“This is critical knowledge we need to fight future pandemics,” said Dmitry Korkin, Harold L. Jurist ’61 and Heather E. Jurist Dean’s Professor of Computer Science and lead researcher on the project. “Understanding the SARS-COV-2 virus envelope should allow us to model the actual process of the virus attaching to the cell and apply this knowledge to our understanding of the therapies at the molecular level. For instance, how can the viral activity be inhibited by antiviral drugs? How much antiviral blocking is needed to prevent virus-to-host interaction? We don’t know. But this is the best thing we can do right now—to be able to simulate actual processes.”
Feeding genetic sequencing information and massive amounts of real-world data about the pandemic virus into a supercomputer in Texas, Korkin and his team, working in partnership with a group led by Siewert-Jan Marrink at the University of Groningen, Netherlands, produced a computational model of the virus’s envelope, or outer shell, in “near atomistic detail” that had until now been beyond the reach of even the most powerful microscopes and imaging techniques.
Essentially, the computer used structural bioinformatics and computational biophysics to create its own picture of what the SARS-COV-2 particle looks like. And that picture showed that the virus is more elliptical than spherical and can change its shape. Korkin said the work also led to a better understanding of the M proteins in particular: underappreciated and overlooked components of the virus’s envelope.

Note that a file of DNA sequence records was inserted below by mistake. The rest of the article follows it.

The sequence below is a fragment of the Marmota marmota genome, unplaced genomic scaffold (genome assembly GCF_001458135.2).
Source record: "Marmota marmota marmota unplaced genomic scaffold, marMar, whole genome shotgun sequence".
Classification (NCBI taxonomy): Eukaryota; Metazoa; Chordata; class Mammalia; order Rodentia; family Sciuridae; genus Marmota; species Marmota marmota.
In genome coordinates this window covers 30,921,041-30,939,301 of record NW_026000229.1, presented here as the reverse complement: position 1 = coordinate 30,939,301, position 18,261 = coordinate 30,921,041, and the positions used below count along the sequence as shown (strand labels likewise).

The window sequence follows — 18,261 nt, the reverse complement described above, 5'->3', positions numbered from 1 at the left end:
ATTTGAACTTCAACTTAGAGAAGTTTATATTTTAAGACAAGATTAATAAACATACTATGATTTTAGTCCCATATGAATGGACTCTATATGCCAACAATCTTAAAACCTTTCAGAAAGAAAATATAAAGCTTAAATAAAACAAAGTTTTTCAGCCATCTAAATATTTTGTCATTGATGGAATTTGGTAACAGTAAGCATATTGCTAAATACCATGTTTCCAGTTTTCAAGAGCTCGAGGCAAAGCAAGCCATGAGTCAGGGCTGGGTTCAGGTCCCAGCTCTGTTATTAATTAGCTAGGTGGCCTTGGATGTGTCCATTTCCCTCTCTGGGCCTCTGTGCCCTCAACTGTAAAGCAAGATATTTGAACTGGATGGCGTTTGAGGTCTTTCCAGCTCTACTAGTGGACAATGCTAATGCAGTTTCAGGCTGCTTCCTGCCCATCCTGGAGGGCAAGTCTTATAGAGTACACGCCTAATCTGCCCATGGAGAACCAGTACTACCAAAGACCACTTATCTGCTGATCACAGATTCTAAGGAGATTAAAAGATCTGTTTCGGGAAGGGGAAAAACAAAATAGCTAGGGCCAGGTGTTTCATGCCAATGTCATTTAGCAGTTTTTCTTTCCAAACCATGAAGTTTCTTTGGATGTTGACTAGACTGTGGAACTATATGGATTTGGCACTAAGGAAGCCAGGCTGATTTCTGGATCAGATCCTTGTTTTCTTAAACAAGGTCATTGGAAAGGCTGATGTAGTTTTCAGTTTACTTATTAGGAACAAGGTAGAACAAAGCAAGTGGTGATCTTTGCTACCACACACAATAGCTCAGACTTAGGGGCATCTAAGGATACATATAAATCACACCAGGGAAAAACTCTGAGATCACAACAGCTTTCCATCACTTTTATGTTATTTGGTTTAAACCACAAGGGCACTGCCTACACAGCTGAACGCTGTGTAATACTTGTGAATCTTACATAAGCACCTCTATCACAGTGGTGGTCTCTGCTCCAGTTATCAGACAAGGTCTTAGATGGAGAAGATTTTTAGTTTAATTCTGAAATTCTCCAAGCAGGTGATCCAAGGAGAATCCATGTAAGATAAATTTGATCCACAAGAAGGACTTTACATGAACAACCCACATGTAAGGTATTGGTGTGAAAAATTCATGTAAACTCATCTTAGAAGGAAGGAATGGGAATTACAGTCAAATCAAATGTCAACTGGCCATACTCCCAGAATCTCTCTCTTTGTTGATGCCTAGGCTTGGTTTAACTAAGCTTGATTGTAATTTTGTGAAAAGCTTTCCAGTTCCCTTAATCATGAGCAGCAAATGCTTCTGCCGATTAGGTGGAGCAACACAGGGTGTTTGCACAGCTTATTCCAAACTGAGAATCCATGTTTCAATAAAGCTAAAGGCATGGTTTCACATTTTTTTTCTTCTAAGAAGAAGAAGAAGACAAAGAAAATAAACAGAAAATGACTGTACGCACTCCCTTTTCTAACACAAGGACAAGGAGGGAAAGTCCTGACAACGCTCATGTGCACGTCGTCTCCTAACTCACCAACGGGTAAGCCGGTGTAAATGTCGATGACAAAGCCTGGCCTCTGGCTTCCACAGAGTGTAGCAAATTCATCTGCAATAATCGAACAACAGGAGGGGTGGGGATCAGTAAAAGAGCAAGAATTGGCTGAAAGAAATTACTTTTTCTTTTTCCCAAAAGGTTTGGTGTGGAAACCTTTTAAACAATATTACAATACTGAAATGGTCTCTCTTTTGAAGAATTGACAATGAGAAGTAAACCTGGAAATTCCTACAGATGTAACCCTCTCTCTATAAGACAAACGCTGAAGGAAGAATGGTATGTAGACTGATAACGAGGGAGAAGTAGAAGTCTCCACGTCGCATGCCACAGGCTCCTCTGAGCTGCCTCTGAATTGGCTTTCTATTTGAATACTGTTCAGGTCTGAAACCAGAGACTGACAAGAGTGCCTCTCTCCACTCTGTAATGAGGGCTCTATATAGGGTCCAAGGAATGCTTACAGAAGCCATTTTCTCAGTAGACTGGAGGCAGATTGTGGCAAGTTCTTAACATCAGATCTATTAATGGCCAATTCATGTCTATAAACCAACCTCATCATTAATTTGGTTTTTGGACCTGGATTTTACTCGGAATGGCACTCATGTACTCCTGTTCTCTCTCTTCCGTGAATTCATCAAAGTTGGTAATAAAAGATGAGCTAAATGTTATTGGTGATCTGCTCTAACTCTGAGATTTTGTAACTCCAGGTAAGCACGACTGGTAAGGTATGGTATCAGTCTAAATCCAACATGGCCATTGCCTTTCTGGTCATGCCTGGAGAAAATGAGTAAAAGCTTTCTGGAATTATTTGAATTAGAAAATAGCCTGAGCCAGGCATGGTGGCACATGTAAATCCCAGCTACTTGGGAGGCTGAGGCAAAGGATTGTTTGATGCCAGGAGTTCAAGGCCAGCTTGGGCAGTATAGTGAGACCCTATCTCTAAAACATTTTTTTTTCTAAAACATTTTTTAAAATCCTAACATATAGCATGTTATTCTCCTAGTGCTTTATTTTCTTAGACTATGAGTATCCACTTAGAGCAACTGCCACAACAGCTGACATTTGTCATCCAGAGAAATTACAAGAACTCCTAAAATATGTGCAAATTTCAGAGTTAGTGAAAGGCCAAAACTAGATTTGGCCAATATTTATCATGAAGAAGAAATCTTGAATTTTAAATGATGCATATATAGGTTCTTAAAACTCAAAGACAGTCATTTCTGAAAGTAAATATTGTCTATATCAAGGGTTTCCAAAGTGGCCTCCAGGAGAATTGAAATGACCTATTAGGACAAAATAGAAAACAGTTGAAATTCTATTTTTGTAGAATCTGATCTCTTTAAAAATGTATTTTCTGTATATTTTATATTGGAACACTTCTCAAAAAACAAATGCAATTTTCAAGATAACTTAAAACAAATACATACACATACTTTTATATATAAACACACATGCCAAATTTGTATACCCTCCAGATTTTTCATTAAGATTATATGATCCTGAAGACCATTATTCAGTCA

The M proteins form entities called dimers with a copy of each other, and play a role in the particle’s shape-shifting by keeping the structure flexible overall while providing a triangular mesh-like structure on the interior that makes it remarkably resilient, Korkin said. In contrast, on the exterior, the proteins assemble into mysterious filament-like structures that have puzzled scientists who have seen Korkin’s results, and will require further study.
Korkin said the structural model developed by the researchers expands what was already known about the envelope architecture of the SARS-COV-2 virus and previous SARS- and MERS-related outbreaks. The computational protocol used to create the model could also be applied to more rapidly model future coronaviruses, he said. A clearer picture of the virus’ structure could reveal crucial vulnerabilities.
“The envelope properties of SARS-COV-2 are likely to be similar to other coronaviruses,” he said. “Eventually, knowledge about the properties of coronavirus membrane proteins could lead to new therapies and vaccines for future viruses.”
The new findings published in Structure were three years in the making and built upon Korkin’s work in the early days of the pandemic to provide the first 3D roadmap of the virus, based on genetic sequence information from the first isolated strain in China.
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